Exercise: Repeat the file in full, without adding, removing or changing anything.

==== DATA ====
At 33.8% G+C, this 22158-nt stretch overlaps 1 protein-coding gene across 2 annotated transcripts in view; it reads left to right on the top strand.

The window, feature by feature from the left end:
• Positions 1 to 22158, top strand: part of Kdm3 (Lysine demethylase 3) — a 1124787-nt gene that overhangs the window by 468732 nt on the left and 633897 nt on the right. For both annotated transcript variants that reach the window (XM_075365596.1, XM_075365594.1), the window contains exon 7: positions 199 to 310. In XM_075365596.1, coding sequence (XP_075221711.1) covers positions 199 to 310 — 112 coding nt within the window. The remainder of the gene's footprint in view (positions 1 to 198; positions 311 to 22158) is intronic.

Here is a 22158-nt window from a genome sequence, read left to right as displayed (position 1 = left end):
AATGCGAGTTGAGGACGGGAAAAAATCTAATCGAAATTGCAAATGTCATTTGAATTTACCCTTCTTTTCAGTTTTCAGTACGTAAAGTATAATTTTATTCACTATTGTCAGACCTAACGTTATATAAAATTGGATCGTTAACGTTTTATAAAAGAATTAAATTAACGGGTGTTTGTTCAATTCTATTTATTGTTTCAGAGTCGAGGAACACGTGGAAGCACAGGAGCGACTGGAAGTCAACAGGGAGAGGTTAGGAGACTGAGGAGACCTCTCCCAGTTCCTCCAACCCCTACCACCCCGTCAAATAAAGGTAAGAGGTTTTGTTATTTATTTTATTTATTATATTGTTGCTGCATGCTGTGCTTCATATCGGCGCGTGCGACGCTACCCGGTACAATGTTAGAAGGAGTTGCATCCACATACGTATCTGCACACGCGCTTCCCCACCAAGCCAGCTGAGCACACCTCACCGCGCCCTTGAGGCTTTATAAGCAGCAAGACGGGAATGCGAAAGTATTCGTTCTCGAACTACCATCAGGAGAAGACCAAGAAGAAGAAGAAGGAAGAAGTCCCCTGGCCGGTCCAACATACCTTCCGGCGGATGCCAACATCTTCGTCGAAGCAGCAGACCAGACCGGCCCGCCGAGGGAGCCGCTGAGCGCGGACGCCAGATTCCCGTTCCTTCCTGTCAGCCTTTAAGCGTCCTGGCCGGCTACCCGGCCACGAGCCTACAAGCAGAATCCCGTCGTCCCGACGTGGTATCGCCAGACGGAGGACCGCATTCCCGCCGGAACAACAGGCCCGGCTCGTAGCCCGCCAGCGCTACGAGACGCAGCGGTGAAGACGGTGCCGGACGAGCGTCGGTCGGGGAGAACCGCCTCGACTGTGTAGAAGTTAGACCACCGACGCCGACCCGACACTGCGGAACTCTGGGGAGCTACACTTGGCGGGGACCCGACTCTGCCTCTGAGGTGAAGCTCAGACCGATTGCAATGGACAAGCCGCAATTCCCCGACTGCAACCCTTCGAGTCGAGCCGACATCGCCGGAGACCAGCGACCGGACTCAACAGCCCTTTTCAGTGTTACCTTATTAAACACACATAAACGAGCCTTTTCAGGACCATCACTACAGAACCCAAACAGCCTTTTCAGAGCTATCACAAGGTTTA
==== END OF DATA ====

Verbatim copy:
At 33.8% G+C, this 22158-nt stretch overlaps 1 protein-coding gene across 2 annotated transcripts in view; it reads left to right on the top strand.

The window, feature by feature from the left end:
• Positions 1 to 22158, top strand: part of Kdm3 (Lysine demethylase 3) — a 1124787-nt gene that overhangs the window by 468732 nt on the left and 633897 nt on the right. For both annotated transcript variants that reach the window (XM_075365596.1, XM_075365594.1), the window contains exon 7: positions 199 to 310. In XM_075365596.1, coding sequence (XP_075221711.1) covers positions 199 to 310 — 112 coding nt within the window. The remainder of the gene's footprint in view (positions 1 to 198; positions 311 to 22158) is intronic.

Here is a 22158-nt window from a genome sequence, read left to right as displayed (position 1 = left end):
AATGCGAGTTGAGGACGGGAAAAAATCTAATCGAAATTGCAAATGTCATTTGAATTTACCCTTCTTTTCAGTTTTCAGTACGTAAAGTATAATTTTATTCACTATTGTCAGACCTAACGTTATATAAAATTGGATCGTTAACGTTTTATAAAAGAATTAAATTAACGGGTGTTTGTTCAATTCTATTTATTGTTTCAGAGTCGAGGAACACGTGGAAGCACAGGAGCGACTGGAAGTCAACAGGGAGAGGTTAGGAGACTGAGGAGACCTCTCCCAGTTCCTCCAACCCCTACCACCCCGTCAAATAAAGGTAAGAGGTTTTGTTATTTATTTTATTTATTATATTGTTGCTGCATGCTGTGCTTCATATCGGCGCGTGCGACGCTACCCGGTACAATGTTAGAAGGAGTTGCATCCACATACGTATCTGCACACGCGCTTCCCCACCAAGCCAGCTGAGCACACCTCACCGCGCCCTTGAGGCTTTATAAGCAGCAAGACGGGAATGCGAAAGTATTCGTTCTCGAACTACCATCAGGAGAAGACCAAGAAGAAGAAGAAGGAAGAAGTCCCCTGGCCGGTCCAACATACCTTCCGGCGGATGCCAACATCTTCGTCGAAGCAGCAGACCAGACCGGCCCGCCGAGGGAGCCGCTGAGCGCGGACGCCAGATTCCCGTTCCTTCCTGTCAGCCTTTAAGCGTCCTGGCCGGCTACCCGGCCACGAGCCTACAAGCAGAATCCCGTCGTCCCGACGTGGTATCGCCAGACGGAGGACCGCATTCCCGCCGGAACAACAGGCCCGGCTCGTAGCCCGCCAGCGCTACGAGACGCAGCGGTGAAGACGGTGCCGGACGAGCGTCGGTCGGGGAGAACCGCCTCGACTGTGTAGAAGTTAGACCACCGACGCCGACCCGACACTGCGGAACTCTGGGGAGCTACACTTGGCGGGGACCCGACTCTGCCTCTGAGGTGAAGCTCAGACCGATTGCAATGGACAAGCCGCAATTCCCCGACTGCAACCCTTCGAGTCGAGCCGACATCGCCGGAGACCAGCGACCGGACTCAACAGCCCTTTTCAGTGTTACCTTATTAAACACACATAAACGAGCCTTTTCAGGACCATCACTACAGAACCCAAACAGCCTTTTCAGAGCTATCACAAGGTTTA